Strike ballots launched at 12 colleges in dispute over pay

Members of the University and College Union are deciding whether to take strike action over pay after 'disappointing' offer

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The University and College Union (UCU) has launched ballots for strike action in 12 colleges in a bid to pressure the colleges to improve their pay offer to staff.

While the lifting of the public-sector pay cap means school teachers this year are expected to receive a larger pay rise than in recent years, the Association of Colleges (AoC) has tabled a 1 per cent offer on behalf of its member colleges for 2017-18. The negotiations are non-binding, meaning each college is free to set its own pay rise.

The AoC’s offer, however, was significantly less than the union’s claim at the start of August: the Retail Price Index measure of inflation, plus 3 per cent – equating to 6.9 per cent, with a minimum uplift of £900 for the lowest-paid staff.

The UCU said that its members would be “extremely disappointed” at the AoC’s offer, which was “substantially below inflation and fails to address the years of pay suppression that further education staff have endured”.

'Strong vote' expected

Andrew Harden, UCU’s head of FE, said the union expected a strong vote in favour of strike action from the 12 ballots, and hoped that other branches would join the dispute as it progresses.

As a result of the Trade Union Act 2016, set out to protect the public from “undemocratic industrial action”, strikes can only go ahead where there has been a ballot turnout of at least 50 per cent of eligible members – far higher than the 21.2 per cent achieved in the last national University and College Union strike ballot back in 2015.

“You would only ballot if you could be absolutely sure you would reach the 50 per cent,” said Mr Harden. “You have to be very confident. This shouldn’t be taken by anyone as an indication that people in other colleges are happy – they are not.”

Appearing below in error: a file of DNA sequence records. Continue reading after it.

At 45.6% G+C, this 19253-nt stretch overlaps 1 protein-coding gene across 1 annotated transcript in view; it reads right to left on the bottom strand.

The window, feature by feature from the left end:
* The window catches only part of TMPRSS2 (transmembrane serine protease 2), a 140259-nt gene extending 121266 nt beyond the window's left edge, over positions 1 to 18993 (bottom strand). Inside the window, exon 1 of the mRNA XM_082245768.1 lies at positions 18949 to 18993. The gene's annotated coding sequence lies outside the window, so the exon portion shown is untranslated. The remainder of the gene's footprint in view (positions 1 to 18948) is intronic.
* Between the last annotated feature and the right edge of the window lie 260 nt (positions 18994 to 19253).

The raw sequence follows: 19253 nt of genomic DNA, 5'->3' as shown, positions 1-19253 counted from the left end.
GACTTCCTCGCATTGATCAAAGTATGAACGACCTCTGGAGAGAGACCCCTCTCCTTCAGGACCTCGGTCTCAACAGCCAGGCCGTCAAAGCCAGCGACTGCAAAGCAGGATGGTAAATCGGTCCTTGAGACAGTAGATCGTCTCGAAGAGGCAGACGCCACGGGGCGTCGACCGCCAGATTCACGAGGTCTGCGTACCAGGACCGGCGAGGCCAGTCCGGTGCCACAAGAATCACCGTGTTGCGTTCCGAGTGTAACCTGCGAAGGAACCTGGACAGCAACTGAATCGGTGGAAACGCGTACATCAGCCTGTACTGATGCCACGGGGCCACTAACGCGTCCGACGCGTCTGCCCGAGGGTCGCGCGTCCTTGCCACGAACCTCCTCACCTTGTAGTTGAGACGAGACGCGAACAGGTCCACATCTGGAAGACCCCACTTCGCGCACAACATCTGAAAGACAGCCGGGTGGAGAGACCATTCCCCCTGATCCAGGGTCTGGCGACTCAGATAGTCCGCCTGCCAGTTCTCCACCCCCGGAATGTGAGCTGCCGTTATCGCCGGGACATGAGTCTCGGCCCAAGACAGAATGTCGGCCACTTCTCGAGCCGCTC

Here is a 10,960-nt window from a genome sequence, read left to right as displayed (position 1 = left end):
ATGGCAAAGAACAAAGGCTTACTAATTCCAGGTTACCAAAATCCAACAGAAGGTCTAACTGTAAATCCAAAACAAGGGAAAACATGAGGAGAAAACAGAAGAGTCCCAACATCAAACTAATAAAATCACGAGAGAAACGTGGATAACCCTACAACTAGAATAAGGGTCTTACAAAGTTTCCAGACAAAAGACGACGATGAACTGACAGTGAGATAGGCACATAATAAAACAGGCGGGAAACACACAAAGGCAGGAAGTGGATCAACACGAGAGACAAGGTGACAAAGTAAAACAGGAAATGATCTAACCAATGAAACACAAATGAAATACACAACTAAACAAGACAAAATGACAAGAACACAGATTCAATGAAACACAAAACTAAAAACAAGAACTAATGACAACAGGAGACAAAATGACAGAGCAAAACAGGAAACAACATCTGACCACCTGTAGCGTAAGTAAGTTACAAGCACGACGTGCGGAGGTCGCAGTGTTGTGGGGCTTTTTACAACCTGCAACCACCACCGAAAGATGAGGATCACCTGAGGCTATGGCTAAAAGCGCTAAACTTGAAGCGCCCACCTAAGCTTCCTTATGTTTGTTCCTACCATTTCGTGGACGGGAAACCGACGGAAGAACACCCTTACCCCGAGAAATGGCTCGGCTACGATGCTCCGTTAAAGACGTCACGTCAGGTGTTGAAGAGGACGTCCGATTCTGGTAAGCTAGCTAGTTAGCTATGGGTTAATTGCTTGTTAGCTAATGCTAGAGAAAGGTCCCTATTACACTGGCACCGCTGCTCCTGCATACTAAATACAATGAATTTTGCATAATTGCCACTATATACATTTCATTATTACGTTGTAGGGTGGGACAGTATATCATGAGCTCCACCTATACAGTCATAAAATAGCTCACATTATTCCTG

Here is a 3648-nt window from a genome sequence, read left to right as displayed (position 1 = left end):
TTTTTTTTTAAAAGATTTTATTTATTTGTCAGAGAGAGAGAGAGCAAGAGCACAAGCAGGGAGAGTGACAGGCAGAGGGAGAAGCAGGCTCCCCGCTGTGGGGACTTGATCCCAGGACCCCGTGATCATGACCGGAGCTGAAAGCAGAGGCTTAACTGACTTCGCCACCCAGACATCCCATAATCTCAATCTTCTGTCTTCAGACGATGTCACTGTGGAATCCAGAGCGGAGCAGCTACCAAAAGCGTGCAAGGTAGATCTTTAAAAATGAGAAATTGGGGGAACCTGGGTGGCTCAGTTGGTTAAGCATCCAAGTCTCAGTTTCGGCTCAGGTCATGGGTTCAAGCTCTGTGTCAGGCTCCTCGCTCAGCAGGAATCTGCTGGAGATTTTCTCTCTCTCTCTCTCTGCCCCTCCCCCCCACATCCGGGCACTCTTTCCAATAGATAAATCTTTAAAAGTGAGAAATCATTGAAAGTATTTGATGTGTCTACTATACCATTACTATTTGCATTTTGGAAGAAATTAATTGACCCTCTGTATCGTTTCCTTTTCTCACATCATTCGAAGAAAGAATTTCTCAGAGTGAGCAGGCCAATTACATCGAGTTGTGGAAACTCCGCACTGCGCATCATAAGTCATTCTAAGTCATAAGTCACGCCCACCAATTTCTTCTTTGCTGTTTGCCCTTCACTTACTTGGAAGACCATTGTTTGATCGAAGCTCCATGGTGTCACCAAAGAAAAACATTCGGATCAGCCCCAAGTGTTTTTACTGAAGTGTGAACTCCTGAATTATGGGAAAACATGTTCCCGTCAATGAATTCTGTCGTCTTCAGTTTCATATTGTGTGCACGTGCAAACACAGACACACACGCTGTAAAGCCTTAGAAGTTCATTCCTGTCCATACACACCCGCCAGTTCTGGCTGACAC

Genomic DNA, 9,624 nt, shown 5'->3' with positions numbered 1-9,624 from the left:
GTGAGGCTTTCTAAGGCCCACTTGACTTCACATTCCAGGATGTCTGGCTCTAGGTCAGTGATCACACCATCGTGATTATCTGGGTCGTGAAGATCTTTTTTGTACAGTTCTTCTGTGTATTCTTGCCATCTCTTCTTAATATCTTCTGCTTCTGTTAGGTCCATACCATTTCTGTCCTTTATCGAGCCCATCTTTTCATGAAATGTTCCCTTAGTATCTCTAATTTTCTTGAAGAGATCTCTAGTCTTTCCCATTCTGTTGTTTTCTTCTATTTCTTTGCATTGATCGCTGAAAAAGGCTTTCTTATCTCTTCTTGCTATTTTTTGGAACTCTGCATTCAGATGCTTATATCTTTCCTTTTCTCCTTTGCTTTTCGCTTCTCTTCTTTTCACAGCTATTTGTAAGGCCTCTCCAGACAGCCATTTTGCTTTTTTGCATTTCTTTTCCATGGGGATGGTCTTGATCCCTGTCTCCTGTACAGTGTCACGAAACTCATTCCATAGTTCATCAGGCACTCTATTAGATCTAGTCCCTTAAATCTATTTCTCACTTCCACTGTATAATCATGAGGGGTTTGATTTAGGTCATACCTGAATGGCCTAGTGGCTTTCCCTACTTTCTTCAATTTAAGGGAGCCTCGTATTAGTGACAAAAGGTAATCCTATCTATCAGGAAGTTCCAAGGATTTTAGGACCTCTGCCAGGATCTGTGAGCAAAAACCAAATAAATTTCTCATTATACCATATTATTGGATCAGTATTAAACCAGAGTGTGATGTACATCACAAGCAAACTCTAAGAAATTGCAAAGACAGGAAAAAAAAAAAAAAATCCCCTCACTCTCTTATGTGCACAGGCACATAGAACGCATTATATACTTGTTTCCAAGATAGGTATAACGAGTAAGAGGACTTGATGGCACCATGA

Pay in the sector had reached a tipping point, with many teachers having opted to leave the sector because they are unable to make ends meet, Mr Harden added. “It has been agreed by everyone that pay is clearly a problem in FE. This is about the future of FE.”

'Fewer people, more work'

At Sunderland College – one of the institutions where UCU members are being balloted – staff were offered a 1 per cent rise.

Learning support teacher and UCU branch chair Kevin Lynch said: “There are fewer people doing more work. We had no pay award for 2016-17 – which is in effect a pay cut – and we have been offered 1 per cent now.

"Sunderland needs a good FE college as a community resource. We work very hard, and still we are not being paid the same as [school] teachers.”

College finance has suffered as a result of cuts in government funding. The most recent data from the Education and Skills Funding Agency shows that the proportion of colleges making an operating loss has risen from 38 per cent in 2014-15 and 2015-16 to 48 per cent in 2016-17.

“Every college wants to attract and retain the best people, but it is clear that cuts to FE funding have disproportionately hit colleges, impacting directly on their ability to reward staff,” said AoC chief executive David Hughes. “We wish we were in a position to make a better recommendation, but current funding levels for colleges do not allow us to do so.”

He added that the association was still committed to national negotiations – and planned to meet with the national joint forum to “look at joint-funding campaigning activity to get the sector the investment it very much needs”.

Among the other FE unions, there was a mixed picture. The NEU said members had “reluctantly” accepted the 1 per cent offer.

Unison said that its members had rejected the offer, “but with responses being varied, the committee decided to proceed by seeking to pursue disputes on pay on a local college basis in collaboration with sister unions”. Members of Unite accepted the offer. GMB was unavailable for comment.

Colleges facing strike action

  • Capital City College Group (City of Islington College, Westminster Kingsway College, College of North East London)
  • Croydon College
  • Epping Forest College
  • Havering College
  • Lambeth College
  • New City College
  • Richmond College
  • Sandwell College
  • South Thames Colleges Group (Kingston College, Carshalton College, South Thames College, Merton College)
  • Sunderland College
  • Sussex Coast College Hastings
  • United College Group (City of Westminster College, College of North West London)
  •  

This is an edited version of an article in the 26 January edition of Tes. Subscribers can read the full story here. To subscribe, click here. To download the digital edition, Android users can click here and iOS users can click here. Tes magazine is available at all good newsagents

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